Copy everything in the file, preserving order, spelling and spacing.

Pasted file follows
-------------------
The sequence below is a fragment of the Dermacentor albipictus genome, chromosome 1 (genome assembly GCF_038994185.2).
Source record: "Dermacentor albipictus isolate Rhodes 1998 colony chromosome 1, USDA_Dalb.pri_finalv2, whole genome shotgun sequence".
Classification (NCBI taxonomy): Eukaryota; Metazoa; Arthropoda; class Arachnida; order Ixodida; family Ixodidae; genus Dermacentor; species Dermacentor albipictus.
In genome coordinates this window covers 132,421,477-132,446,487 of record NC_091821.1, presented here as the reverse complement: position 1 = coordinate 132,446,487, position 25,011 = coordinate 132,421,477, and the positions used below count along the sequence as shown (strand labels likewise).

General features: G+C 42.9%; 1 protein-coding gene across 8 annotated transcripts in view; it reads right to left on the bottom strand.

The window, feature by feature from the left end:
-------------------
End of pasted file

The sequence below is a fragment of the Dermacentor albipictus genome, chromosome 1 (genome assembly GCF_038994185.2).
Source record: "Dermacentor albipictus isolate Rhodes 1998 colony chromosome 1, USDA_Dalb.pri_finalv2, whole genome shotgun sequence".
Classification (NCBI taxonomy): Eukaryota; Metazoa; Arthropoda; class Arachnida; order Ixodida; family Ixodidae; genus Dermacentor; species Dermacentor albipictus.
In genome coordinates this window covers 132,421,477-132,446,487 of record NC_091821.1, presented here as the reverse complement: position 1 = coordinate 132,446,487, position 25,011 = coordinate 132,421,477, and the positions used below count along the sequence as shown (strand labels likewise).

General features: G+C 42.9%; 1 protein-coding gene across 8 annotated transcripts in view; it reads right to left on the bottom strand.

The window, feature by feature from the left end: